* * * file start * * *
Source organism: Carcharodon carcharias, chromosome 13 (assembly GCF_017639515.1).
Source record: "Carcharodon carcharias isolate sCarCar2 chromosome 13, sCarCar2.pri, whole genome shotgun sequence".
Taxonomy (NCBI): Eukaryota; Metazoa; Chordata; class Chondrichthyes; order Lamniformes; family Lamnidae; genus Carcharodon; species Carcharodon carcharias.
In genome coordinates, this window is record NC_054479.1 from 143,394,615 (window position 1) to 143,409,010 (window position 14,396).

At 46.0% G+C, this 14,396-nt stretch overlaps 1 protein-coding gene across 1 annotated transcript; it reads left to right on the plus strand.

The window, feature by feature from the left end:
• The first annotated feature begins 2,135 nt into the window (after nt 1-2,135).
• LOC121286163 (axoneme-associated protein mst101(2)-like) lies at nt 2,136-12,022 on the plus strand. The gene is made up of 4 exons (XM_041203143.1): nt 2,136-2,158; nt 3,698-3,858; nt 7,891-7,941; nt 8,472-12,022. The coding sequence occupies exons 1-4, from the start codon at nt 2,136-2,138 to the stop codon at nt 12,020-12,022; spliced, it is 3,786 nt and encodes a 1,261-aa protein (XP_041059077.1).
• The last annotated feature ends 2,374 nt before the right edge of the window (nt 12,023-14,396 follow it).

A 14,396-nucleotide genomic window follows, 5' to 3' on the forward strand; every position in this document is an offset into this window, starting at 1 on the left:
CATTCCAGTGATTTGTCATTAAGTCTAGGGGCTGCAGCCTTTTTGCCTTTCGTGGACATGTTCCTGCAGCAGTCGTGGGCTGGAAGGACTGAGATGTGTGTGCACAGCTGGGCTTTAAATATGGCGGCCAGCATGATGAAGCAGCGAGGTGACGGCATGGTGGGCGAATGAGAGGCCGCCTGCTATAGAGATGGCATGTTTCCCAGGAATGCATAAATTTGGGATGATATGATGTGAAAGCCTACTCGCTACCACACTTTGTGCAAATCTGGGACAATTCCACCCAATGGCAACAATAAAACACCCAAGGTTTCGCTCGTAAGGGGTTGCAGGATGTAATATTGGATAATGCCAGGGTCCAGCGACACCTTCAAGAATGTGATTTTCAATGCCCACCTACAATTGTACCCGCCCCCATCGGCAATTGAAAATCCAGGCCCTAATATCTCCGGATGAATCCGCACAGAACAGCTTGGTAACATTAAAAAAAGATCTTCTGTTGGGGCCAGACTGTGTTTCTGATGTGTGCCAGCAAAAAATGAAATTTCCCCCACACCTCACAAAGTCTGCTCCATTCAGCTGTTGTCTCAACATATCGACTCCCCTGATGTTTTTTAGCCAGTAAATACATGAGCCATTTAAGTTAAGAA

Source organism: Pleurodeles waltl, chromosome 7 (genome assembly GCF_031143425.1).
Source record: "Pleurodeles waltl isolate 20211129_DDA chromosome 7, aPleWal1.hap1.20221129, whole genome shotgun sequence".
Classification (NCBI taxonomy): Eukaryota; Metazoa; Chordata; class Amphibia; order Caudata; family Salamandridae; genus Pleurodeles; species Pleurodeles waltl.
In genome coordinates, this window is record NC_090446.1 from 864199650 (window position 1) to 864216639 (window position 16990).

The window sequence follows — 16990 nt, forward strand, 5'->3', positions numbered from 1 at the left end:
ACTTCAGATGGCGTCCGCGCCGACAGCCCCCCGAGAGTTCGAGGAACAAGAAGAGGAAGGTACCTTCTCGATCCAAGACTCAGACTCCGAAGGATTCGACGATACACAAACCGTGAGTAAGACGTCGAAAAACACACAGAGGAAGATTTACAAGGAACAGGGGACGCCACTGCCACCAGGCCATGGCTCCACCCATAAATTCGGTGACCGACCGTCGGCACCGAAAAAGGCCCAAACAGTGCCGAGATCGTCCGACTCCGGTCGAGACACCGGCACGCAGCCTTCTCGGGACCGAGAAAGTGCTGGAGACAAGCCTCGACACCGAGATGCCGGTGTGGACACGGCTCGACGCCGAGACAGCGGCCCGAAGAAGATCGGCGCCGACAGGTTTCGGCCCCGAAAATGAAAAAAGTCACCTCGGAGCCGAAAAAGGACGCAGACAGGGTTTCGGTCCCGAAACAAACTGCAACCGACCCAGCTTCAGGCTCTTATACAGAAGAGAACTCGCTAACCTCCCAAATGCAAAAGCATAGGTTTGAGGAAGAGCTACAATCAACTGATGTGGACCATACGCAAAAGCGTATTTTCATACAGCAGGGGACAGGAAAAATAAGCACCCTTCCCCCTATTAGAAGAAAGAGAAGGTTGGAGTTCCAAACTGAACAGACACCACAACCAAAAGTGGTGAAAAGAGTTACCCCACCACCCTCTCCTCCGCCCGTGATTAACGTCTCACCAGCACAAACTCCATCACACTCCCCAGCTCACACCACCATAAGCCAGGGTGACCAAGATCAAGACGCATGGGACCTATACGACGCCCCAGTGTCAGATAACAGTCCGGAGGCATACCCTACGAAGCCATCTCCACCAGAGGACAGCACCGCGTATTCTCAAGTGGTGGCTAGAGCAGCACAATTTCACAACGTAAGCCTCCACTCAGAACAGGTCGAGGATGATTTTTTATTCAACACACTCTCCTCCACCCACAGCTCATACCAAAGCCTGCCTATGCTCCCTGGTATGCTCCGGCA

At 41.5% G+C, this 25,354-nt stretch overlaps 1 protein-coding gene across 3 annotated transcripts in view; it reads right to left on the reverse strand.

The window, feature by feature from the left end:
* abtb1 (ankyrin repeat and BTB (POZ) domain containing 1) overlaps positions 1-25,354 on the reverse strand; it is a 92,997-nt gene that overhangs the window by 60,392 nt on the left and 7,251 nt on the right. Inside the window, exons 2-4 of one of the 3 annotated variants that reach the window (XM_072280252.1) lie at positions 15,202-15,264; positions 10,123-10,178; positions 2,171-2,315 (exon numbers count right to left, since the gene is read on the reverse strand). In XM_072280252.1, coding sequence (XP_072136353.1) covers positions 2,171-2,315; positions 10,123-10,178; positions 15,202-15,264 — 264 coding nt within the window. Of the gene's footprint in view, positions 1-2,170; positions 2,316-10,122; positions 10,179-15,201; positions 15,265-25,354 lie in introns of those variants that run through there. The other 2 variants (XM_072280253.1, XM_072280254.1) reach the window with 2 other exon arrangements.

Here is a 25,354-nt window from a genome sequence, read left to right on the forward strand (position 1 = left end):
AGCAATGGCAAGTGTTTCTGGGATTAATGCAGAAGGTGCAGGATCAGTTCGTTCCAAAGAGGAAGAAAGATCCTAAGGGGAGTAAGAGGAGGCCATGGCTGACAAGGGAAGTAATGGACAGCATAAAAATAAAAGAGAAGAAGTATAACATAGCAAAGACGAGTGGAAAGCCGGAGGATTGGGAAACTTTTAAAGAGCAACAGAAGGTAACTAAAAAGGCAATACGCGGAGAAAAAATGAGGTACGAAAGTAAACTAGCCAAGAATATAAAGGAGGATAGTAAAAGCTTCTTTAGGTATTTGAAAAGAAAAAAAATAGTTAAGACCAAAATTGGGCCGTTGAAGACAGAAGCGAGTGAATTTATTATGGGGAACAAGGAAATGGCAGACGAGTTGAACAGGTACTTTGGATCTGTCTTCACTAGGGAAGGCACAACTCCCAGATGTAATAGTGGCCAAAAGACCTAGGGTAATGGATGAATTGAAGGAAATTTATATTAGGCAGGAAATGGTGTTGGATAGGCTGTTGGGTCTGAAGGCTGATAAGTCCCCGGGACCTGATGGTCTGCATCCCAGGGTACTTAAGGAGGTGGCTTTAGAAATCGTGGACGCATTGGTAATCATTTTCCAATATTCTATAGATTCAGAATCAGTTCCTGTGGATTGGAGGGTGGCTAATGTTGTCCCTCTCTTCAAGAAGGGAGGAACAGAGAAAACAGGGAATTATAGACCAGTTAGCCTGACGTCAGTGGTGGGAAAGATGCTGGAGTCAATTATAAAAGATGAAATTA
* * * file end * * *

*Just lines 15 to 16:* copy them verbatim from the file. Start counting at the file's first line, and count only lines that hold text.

In genome coordinates, this window is record NC_090446.1 from 864199650 (window position 1) to 864216639 (window position 16990).

The window sequence follows — 16990 nt, forward strand, 5'->3', positions numbered from 1 at the left end: